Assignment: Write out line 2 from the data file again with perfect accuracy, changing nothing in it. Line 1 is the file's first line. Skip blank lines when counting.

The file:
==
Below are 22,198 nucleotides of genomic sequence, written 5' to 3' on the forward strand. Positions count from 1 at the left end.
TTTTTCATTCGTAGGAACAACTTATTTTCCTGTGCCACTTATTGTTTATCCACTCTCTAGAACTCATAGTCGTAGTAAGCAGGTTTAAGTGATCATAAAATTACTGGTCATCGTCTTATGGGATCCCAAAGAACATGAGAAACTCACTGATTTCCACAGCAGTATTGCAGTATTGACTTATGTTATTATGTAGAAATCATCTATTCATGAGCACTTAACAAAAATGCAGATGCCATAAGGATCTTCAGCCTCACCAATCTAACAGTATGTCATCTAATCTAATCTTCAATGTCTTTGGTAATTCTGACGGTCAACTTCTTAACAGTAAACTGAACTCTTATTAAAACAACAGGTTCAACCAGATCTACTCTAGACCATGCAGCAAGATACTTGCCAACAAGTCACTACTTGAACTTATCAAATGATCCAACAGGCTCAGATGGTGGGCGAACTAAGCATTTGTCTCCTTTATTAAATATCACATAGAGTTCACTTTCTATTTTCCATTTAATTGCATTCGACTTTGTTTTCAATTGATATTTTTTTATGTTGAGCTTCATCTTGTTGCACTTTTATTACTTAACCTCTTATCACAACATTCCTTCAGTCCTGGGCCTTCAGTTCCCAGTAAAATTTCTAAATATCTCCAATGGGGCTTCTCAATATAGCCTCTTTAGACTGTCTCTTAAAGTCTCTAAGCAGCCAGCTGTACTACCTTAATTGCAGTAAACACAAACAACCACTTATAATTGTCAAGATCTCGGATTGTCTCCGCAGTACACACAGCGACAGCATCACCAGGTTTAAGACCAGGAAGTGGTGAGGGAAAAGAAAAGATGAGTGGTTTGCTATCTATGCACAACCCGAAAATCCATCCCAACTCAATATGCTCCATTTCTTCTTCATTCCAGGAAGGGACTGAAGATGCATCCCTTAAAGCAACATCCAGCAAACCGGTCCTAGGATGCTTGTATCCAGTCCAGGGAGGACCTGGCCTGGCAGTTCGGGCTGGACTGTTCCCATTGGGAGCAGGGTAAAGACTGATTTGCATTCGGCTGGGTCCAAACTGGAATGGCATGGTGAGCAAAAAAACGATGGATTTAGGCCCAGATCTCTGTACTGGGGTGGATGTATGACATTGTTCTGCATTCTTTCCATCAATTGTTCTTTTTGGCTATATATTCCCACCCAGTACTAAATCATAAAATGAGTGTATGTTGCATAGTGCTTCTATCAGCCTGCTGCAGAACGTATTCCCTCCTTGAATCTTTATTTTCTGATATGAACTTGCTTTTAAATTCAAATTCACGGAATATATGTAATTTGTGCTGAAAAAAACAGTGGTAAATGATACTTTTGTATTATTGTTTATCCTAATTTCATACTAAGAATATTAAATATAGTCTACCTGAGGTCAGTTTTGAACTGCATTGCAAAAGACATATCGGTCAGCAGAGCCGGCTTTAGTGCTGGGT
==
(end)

TTTTTCATTCGTAGGAACAACTTATTTTCCTGTGCCACTTATTGTTTATCCACTCTCTAGAACTCATAGTCGTAGTAAGCAGGTTTAAGTGATCATAAAATTACTGGTCATCGTCTTATGGGATCCCAAAGAACATGAGAAACTCACTGATTTCCACAGCAGTATTGCAGTATTGACTTATGTTATTATGTAGAAATCATCTATTCATGAGCACTTAACAAAAATGCAGATGCCATAAGGATCTTCAGCCTCACCAATCTAACAGTATGTCATCTAATCTAATCTTCAATGTCTTTGGTAATTCTGACGGTCAACTTCTTAACAGTAAACTGAACTCTTATTAAAACAACAGGTTCAACCAGATCTACTCTAGACCATGCAGCAAGATACTTGCCAACAAGTCACTACTTGAACTTATCAAATGATCCAACAGGCTCAGATGGTGGGCGAACTAAGCATTTGTCTCCTTTATTAAATATCACATAGAGTTCACTTTCTATTTTCCATTTAATTGCATTCGACTTTGTTTTCAATTGATATTTTTTTATGTTGAGCTTCATCTTGTTGCACTTTTATTACTTAACCTCTTATCACAACATTCCTTCAGTCCTGGGCCTTCAGTTCCCAGTAAAATTTCTAAATATCTCCAATGGGGCTTCTCAATATAGCCTCTTTAGACTGTCTCTTAAAGTCTCTAAGCAGCCAGCTGTACTACCTTAATTGCAGTAAACACAAACAACCACTTATAATTGTCAAGATCTCGGATTGTCTCCGCAGTACACACAGCGACAGCATCACCAGGTTTAAGACCAGGAAGTGGTGAGGGAAAAGAAAAGATGAGTGGTTTGCTATCTATGCACAACCCGAAAATCCATCCCAACTCAATATGCTCCATTTCTTCTTCATTCCAGGAAGGGACTGAAGATGCATCCCTTAAAGCAACATCCAGCAAACCGGTCCTAGGATGCTTGTATCCAGTCCAGGGAGGACCTGGCCTGGCAGTTCGGGCTGGACTGTTCCCATTGGGAGCAGGGTAAAGACTGATTTGCATTCGGCTGGGTCCAAACTGGAATGGCATGGTGAGCAAAAAAACGATGGATTTAGGCCCAGATCTCTGTACTGGGGTGGATGTATGACATTGTTCTGCATTCTTTCCATCAATTGTTCTTTTTGGCTATATATTCCCACCCAGTACTAAATCATAAAATGAGTGTATGTTGCATAGTGCTTCTATCAGCCTGCTGCAGAACGTATTCCCTCCTTGAATCTTTATTTTCTGATATGAACTTGCTTTTAAATTCAAATTCACGGAATATATGTAATTTGTGCTGAAAAAAACAGTGGTAAATGATACTTTTGTATTATTGTTTATCCTAATTTCATACTAAGAATATTAAATATAGTCTACCTGAGGTCAGTTTTGAACTGCATTGCAAAAGACATATCGGTCAGCAGAGCCGGCTTTAGTGCTGGGT